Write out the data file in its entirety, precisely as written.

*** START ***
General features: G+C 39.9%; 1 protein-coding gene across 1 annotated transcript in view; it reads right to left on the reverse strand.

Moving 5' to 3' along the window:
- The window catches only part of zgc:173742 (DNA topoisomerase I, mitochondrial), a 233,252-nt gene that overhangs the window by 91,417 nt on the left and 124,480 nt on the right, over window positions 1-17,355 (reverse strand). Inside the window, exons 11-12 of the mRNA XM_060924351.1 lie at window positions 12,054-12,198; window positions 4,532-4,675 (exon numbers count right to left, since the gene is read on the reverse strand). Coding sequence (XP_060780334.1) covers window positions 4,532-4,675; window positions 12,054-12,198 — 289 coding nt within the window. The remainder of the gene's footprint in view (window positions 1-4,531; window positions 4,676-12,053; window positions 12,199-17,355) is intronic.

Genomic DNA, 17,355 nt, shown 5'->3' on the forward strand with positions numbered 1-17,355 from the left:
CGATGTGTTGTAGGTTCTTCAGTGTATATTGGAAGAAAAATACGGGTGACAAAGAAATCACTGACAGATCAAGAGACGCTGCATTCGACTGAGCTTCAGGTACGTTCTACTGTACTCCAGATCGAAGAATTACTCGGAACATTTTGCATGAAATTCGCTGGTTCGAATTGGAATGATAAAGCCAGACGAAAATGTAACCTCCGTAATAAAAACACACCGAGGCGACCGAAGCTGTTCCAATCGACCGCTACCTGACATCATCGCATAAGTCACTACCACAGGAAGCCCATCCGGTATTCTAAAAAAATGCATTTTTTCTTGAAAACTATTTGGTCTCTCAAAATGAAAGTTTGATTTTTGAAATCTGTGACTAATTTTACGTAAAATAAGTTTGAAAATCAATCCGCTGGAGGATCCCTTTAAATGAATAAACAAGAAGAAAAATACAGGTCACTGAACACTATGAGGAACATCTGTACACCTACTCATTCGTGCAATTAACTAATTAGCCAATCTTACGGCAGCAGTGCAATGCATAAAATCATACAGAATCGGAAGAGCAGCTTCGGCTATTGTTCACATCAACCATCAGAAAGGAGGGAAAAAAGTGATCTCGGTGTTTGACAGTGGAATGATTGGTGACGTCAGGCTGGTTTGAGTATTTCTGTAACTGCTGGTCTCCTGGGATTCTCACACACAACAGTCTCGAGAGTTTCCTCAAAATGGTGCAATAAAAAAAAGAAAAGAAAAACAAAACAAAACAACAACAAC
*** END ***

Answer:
General features: G+C 39.9%; 1 protein-coding gene across 1 annotated transcript in view; it reads right to left on the reverse strand.

Moving 5' to 3' along the window:
- The window catches only part of zgc:173742 (DNA topoisomerase I, mitochondrial), a 233,252-nt gene that overhangs the window by 91,417 nt on the left and 124,480 nt on the right, over window positions 1-17,355 (reverse strand). Inside the window, exons 11-12 of the mRNA XM_060924351.1 lie at window positions 12,054-12,198; window positions 4,532-4,675 (exon numbers count right to left, since the gene is read on the reverse strand). Coding sequence (XP_060780334.1) covers window positions 4,532-4,675; window positions 12,054-12,198 — 289 coding nt within the window. The remainder of the gene's footprint in view (window positions 1-4,531; window positions 4,676-12,053; window positions 12,199-17,355) is intronic.

Genomic DNA, 17,355 nt, shown 5'->3' on the forward strand with positions numbered 1-17,355 from the left:
CGATGTGTTGTAGGTTCTTCAGTGTATATTGGAAGAAAAATACGGGTGACAAAGAAATCACTGACAGATCAAGAGACGCTGCATTCGACTGAGCTTCAGGTACGTTCTACTGTACTCCAGATCGAAGAATTACTCGGAACATTTTGCATGAAATTCGCTGGTTCGAATTGGAATGATAAAGCCAGACGAAAATGTAACCTCCGTAATAAAAACACACCGAGGCGACCGAAGCTGTTCCAATCGACCGCTACCTGACATCATCGCATAAGTCACTACCACAGGAAGCCCATCCGGTATTCTAAAAAAATGCATTTTTTCTTGAAAACTATTTGGTCTCTCAAAATGAAAGTTTGATTTTTGAAATCTGTGACTAATTTTACGTAAAATAAGTTTGAAAATCAATCCGCTGGAGGATCCCTTTAAATGAATAAACAAGAAGAAAAATACAGGTCACTGAACACTATGAGGAACATCTGTACACCTACTCATTCGTGCAATTAACTAATTAGCCAATCTTACGGCAGCAGTGCAATGCATAAAATCATACAGAATCGGAAGAGCAGCTTCGGCTATTGTTCACATCAACCATCAGAAAGGAGGGAAAAAAGTGATCTCGGTGTTTGACAGTGGAATGATTGGTGACGTCAGGCTGGTTTGAGTATTTCTGTAACTGCTGGTCTCCTGGGATTCTCACACACAACAGTCTCGAGAGTTTCCTCAAAATGGTGCAATAAAAAAAAGAAAAGAAAAACAAAACAAAACAACAACAAC